It's important to point out the runner-up cards that we didn't choose as well, as other factors might actually make them a better choice in the long-run. The 8800 GTS 320MB performs identically to the 640MB version, up until the point where you run out of graphics memory. Right now, that usually only happens at extreme resolutions like 2560x1600 or in a few certain games with maximum texture quality (which often doesn't bring a noticeable improvement in visual quality). That's right now, however; next-generation games could very likely push 320MB cards to the limit, particularly when we consider that 512MB cards have been shipping for a couple of years now. We have seen preliminary results on next-gen titles where the 640MB cards hold a pretty substantial performance advantage, so if you can spare the extra money that's probably the safer bet.

The other option is AMD's recently launched HD 2900 Pro, which in theory carries a similar price to the 8800 GTS 320MB. The drawback here is that the cards aren't readily available right now, and while this is an AMD platform we're using an NVIDIA chipset. MSRP is supposed to be around $250, but the few places that even have cards in stock are charging a price premium. Since the cards seem to be downclocked 2900 XT GPUs, you can probably get some pretty good overclocking results, but many people are simply interested in stock performance. You also get a $20 mail-in rebate on the GTS 320MB, and HD 2900 cards tend to really suffer when antialiasing is enabled. Finally, AMD and NVIDIA both have upcoming midrange cards that could very well improve performance while staying under the $250 price point; since these cards are not yet available, however, they will have to wait for a future Buyers' Guide.

We're not going to spend a lot of time dwelling on the rest of the components, as many of them have been discussed in previous Buyers' Guides and/or reviews. We did choose to use some DDR2-1066 memory, which honestly might be overkill considering the price. $114 (after rebate) for 2GB of this type of memory might seem like a steal compared to a year ago, but if you're okay with DDR2-800 you can still pick up 2GB of 4-4-4 memory for a measly $75. In fact, one of the AnandTech editors did exactly that just this last week... twice! If you're thinking about upgrading to a 64-bit operating system, give some serious thought to running a 4GB configuration with DDR2-800 as opposed to 2GB of higher performance DDR2-1066.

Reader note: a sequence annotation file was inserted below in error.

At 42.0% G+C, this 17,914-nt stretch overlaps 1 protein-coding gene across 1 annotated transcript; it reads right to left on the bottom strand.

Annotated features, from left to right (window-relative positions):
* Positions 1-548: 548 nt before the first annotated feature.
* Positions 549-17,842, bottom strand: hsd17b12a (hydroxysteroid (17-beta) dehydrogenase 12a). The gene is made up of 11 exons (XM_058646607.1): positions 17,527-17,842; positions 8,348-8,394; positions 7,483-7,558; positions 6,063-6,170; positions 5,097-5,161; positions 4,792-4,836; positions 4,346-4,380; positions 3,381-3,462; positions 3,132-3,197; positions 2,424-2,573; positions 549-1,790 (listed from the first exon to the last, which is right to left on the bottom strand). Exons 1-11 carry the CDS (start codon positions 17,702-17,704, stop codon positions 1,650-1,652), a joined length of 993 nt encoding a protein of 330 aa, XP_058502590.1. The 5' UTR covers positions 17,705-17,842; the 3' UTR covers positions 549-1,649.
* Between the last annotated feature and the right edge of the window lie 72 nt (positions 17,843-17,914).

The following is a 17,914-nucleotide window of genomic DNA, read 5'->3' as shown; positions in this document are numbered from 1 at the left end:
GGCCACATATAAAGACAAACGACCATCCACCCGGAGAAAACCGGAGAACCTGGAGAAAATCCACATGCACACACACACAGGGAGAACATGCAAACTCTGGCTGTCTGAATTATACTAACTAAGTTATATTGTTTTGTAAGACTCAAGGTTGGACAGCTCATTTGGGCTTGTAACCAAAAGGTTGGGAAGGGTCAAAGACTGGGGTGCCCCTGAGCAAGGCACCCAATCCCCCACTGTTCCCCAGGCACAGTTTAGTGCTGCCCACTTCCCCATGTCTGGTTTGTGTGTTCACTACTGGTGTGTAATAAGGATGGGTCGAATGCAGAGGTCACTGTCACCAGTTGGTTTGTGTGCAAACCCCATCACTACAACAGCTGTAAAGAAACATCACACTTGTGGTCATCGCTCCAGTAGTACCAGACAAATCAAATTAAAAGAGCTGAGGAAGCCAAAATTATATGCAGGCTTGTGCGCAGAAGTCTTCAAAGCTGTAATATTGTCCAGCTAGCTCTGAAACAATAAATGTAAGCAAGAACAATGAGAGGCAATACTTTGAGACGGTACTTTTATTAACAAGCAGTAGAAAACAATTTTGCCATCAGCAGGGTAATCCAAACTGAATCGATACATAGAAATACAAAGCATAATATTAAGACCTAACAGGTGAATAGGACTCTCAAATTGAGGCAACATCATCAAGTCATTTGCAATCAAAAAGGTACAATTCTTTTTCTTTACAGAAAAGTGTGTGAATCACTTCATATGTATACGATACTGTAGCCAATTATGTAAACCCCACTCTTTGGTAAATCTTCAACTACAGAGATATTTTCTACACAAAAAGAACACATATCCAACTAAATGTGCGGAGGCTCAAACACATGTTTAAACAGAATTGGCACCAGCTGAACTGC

The final price comes out to $1511 (not counting rebates). Depending on how you want to configure things, going with an AMD platform will save you somewhere between $15 and $100 compared to a similar Intel configuration. By no means is our AMD platform bad, but if we were to go out and purchase a midrange gaming system right now, it would be using a Core 2 Duo processor. Then again, we're enthusiasts, so overclocking is pretty much a given. If you can hold on a couple more months, we're definitely interested in some of the changes that will occur with AMD's upcoming product launches. The attraction of current AM2 systems is mostly price, and the gap there is really too small these days to make it a real deciding factor.

Index Intel Midrange Gaming
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  • jonp - Thursday, October 18, 2007 - link

    I would like to propose an alternative to both the Cooler Master Centurion 534 and the Lian Li PC-7B plus II: the Thermaltake Swing VB6000BNS/VB6000BWS (both available at Newegg $60/$67). This mid-tower case has:
    4 5.25" ext drive bays
    2 3.5" ext drive bays
    4 3.5" int drive bays (facing the case side for easy access)
    0.8mm SECC steel except for the black plastic case front
    Tool-free design with side cover thumb screws
    12cm rear fan - included
    12cm front fan
    7 expansion slots
    Room for a standard ATX motherboard.
    Plastic fan brackets for easy fan install/removal.
    Washable front dust filter.
    BNS - no side window, BWS - side window
    The case USB, 1394 and audio ports are on the top of case front along with one 3.5" ext drive bay. The is very convenient since all of my systems sit on the floor (noise, weight, desk space, etc).
    Front power and reset buttons.
    No power supply so you can choose your own.
    Also I think the design in Piano black is both professional and attractive.